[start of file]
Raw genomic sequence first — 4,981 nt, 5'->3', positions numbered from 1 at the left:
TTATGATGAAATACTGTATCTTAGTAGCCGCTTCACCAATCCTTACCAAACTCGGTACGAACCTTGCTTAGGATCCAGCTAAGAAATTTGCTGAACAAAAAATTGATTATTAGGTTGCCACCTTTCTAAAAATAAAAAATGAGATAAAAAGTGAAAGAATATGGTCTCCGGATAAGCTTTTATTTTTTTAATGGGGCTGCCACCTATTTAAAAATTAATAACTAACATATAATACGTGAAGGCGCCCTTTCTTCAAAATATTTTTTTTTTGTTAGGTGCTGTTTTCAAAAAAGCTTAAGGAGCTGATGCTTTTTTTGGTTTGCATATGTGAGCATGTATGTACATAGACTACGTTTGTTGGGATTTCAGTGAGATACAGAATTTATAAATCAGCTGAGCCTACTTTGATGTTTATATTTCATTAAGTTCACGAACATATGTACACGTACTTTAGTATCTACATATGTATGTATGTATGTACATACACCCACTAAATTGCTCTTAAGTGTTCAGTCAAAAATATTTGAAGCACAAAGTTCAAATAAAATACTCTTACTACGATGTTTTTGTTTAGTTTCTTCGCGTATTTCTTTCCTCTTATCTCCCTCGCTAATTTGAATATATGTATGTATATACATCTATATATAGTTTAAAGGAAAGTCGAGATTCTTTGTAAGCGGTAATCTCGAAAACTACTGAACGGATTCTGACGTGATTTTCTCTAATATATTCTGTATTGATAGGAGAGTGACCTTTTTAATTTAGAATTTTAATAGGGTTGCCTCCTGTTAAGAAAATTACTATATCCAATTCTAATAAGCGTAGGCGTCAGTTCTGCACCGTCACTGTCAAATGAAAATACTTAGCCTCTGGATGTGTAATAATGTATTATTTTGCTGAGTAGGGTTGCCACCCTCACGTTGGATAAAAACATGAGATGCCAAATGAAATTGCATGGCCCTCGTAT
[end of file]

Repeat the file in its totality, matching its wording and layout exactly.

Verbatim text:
Raw genomic sequence first — 4,981 nt, 5'->3', positions numbered from 1 at the left:
TTATGATGAAATACTGTATCTTAGTAGCCGCTTCACCAATCCTTACCAAACTCGGTACGAACCTTGCTTAGGATCCAGCTAAGAAATTTGCTGAACAAAAAATTGATTATTAGGTTGCCACCTTTCTAAAAATAAAAAATGAGATAAAAAGTGAAAGAATATGGTCTCCGGATAAGCTTTTATTTTTTTAATGGGGCTGCCACCTATTTAAAAATTAATAACTAACATATAATACGTGAAGGCGCCCTTTCTTCAAAATATTTTTTTTTTGTTAGGTGCTGTTTTCAAAAAAGCTTAAGGAGCTGATGCTTTTTTTGGTTTGCATATGTGAGCATGTATGTACATAGACTACGTTTGTTGGGATTTCAGTGAGATACAGAATTTATAAATCAGCTGAGCCTACTTTGATGTTTATATTTCATTAAGTTCACGAACATATGTACACGTACTTTAGTATCTACATATGTATGTATGTATGTACATACACCCACTAAATTGCTCTTAAGTGTTCAGTCAAAAATATTTGAAGCACAAAGTTCAAATAAAATACTCTTACTACGATGTTTTTGTTTAGTTTCTTCGCGTATTTCTTTCCTCTTATCTCCCTCGCTAATTTGAATATATGTATGTATATACATCTATATATAGTTTAAAGGAAAGTCGAGATTCTTTGTAAGCGGTAATCTCGAAAACTACTGAACGGATTCTGACGTGATTTTCTCTAATATATTCTGTATTGATAGGAGAGTGACCTTTTTAATTTAGAATTTTAATAGGGTTGCCTCCTGTTAAGAAAATTACTATATCCAATTCTAATAAGCGTAGGCGTCAGTTCTGCACCGTCACTGTCAAATGAAAATACTTAGCCTCTGGATGTGTAATAATGTATTATTTTGCTGAGTAGGGTTGCCACCCTCACGTTGGATAAAAACATGAGATGCCAAATGAAATTGCATGGCCCTCGTAT